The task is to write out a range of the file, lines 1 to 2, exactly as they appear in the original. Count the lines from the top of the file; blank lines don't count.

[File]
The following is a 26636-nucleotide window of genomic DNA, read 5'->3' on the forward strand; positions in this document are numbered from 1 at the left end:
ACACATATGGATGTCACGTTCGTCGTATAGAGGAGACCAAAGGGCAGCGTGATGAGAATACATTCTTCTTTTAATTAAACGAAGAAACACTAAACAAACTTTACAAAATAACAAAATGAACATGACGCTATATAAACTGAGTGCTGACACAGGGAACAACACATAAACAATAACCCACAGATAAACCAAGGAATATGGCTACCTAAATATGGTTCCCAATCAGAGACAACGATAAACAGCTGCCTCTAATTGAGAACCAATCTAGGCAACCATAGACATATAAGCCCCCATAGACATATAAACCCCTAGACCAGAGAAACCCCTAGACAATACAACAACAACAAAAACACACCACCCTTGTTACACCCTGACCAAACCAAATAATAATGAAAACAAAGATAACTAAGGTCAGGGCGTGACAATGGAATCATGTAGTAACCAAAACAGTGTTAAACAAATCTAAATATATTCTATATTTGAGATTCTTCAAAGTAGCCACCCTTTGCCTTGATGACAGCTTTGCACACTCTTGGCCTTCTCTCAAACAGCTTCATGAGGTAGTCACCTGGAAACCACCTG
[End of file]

The following is a 26636-nucleotide window of genomic DNA, read 5'->3' on the forward strand; positions in this document are numbered from 1 at the left end:
ACACATATGGATGTCACGTTCGTCGTATAGAGGAGACCAAAGGGCAGCGTGATGAGAATACATTCTTCTTTTAATTAAACGAAGAAACACTAAACAAACTTTACAAAATAACAAAATGAACATGACGCTATATAAACTGAGTGCTGACACAGGGAACAACACATAAACAATAACCCACAGATAAACCAAGGAATATGGCTACCTAAATATGGTTCCCAATCAGAGACAACGATAAACAGCTGCCTCTAATTGAGAACCAATCTAGGCAACCATAGACATATAAGCCCCCATAGACATATAAACCCCTAGACCAGAGAAACCCCTAGACAATACAACAACAACAAAAACACACCACCCTTGTTACACCCTGACCAAACCAAATAATAATGAAAACAAAGATAACTAAGGTCAGGGCGTGACAATGGAATCATGTAGTAACCAAAACAGTGTTAAACAAATCTAAATATATTCTATATTTGAGATTCTTCAAAGTAGCCACCCTTTGCCTTGATGACAGCTTTGCACACTCTTGGCCTTCTCTCAAACAGCTTCATGAGGTAGTCACCTGGAAACCACCTG